Shan Goshorn, Whose Cherokee Art Was Political, Dies at 61

Shan Goshorn, “Pieced Treaty: Spider’s Web Treaty basket,” 2007. Ernest Amoroso/National Museum of the American Indian

Shan Goshorn, an acclaimed Cherokee multimedia artist who incorporated political activism into her work, died on Dec. 1 in Tulsa, Okla. She was 61.

Her sister Donna Beck said the cause was a rare form of cancer.

Ms. Goshorn ranged across various media in her work, including paint, glass, metal and fiber as well as hand-tinted photography.

“I consider myself an artist who chooses the medium that best expresses a statement, usually one that addresses human rights issues, especially those that affect native people,” she wrote on her website.

Ms. Goshorn was most known for her imaginative basket-weaving. She often integrated photographs into her basketry, in some instances obtained by crowd-sourcing: Native Americans around the country would contribute images.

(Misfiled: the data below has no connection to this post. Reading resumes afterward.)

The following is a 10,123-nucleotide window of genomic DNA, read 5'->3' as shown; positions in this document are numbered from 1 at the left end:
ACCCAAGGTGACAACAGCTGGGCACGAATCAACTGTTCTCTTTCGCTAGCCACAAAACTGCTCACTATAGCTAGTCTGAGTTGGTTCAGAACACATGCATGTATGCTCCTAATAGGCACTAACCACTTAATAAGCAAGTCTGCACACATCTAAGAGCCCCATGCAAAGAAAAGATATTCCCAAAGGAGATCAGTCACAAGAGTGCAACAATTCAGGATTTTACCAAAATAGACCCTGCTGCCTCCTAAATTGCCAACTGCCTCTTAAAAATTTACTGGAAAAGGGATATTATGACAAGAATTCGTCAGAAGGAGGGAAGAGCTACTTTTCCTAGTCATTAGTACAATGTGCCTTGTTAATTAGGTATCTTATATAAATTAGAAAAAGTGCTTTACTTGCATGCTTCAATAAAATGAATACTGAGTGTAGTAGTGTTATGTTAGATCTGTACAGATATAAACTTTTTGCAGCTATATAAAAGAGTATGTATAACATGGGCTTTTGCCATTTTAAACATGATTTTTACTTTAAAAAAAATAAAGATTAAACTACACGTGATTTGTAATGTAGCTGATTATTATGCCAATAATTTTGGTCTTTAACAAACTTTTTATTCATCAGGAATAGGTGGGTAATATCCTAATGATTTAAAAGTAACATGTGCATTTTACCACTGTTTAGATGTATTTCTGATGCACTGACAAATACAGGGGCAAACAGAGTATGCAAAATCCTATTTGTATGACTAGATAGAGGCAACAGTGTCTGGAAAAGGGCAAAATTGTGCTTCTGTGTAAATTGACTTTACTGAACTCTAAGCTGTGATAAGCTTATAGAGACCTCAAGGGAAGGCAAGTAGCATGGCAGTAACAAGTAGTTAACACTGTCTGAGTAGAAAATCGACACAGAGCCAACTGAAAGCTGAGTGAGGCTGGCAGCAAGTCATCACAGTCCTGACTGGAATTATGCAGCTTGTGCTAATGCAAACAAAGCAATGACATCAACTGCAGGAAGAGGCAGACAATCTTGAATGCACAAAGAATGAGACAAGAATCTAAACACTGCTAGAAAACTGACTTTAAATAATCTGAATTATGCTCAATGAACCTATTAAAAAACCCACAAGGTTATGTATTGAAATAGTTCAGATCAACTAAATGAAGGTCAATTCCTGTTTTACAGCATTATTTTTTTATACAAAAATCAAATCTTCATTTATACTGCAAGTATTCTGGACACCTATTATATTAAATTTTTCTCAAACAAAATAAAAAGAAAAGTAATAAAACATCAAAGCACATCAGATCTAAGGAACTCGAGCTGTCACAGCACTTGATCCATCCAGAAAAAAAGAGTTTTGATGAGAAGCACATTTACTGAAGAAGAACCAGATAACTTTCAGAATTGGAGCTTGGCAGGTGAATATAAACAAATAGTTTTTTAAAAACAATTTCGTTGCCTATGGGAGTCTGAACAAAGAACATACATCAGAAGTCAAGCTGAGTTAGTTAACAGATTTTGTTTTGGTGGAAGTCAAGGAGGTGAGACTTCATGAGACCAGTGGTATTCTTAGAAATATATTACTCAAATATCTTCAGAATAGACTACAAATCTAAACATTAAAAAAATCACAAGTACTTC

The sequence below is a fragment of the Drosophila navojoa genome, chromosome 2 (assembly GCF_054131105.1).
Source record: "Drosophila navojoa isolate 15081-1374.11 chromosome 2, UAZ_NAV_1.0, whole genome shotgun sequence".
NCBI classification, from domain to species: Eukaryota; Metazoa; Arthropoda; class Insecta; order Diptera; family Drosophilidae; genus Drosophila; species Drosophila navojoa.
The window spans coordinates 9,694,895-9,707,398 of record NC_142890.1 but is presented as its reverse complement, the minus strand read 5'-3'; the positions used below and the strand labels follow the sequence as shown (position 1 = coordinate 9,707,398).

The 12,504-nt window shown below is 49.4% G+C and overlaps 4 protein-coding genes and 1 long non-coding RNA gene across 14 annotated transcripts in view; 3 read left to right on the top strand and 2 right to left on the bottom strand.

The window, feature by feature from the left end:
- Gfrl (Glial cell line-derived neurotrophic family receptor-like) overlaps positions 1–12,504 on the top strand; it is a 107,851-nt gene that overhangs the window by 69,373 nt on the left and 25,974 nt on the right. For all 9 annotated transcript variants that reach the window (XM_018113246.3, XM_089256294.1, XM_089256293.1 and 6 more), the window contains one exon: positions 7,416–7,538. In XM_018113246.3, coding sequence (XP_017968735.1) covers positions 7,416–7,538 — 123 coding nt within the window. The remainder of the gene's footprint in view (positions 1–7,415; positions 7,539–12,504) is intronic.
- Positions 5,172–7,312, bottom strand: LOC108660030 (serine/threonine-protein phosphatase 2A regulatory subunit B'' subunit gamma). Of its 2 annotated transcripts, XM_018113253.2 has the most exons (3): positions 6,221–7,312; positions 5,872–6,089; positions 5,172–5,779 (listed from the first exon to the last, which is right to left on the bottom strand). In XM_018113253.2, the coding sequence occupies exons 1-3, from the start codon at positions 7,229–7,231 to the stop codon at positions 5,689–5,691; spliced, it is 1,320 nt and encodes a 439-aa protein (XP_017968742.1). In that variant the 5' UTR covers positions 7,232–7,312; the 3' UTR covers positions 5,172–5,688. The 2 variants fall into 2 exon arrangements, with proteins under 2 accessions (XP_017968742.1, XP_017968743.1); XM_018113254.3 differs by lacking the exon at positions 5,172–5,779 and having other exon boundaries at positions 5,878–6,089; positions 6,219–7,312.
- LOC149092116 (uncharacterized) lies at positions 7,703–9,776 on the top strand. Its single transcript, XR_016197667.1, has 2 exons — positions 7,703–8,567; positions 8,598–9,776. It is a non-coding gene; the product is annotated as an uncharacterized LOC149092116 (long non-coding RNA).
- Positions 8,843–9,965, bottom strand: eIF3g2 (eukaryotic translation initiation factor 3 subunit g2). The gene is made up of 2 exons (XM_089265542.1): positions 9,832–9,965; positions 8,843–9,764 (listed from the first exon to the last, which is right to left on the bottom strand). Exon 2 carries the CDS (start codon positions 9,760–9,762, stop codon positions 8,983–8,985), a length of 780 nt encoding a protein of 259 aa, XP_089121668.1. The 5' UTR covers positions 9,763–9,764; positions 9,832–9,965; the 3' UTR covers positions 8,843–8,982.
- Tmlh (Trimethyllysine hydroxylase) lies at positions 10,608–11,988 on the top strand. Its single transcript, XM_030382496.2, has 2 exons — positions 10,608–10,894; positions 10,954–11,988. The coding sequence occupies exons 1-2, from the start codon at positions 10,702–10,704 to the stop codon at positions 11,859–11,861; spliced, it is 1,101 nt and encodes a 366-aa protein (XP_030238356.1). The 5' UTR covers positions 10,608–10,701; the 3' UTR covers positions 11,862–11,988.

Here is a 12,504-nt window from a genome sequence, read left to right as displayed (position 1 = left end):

Other baskets might incorporate strips of paper or plastic with text printed onto them from treaties and compacts with the federal government, or from historic maps or speeches. Some baskets took creative shapes — a briefcase, for example, or an open flame.

Shan Goshorn, “Self Portrait in Artist Studio,” 1996.

Ms. Goshorn’s work is among the collections of the National Museum of the American Indian in Washington, the Denver Art Museum, the Museum of Contemporary Native Arts in Santa Fe, N.M., the Museum of the Cherokee Indian in Cherokee, N.C., and the North American Native Museum in Zurich. In 2013 she was honored with a Smithsonian Artist Research Fellowship.

She also won acclaim year after year at the Santa Fe Indian Market in New Mexico, an annual event organized by the Southwestern Association for Indian Arts that draws hundreds of thousands of visitors from all over the country.

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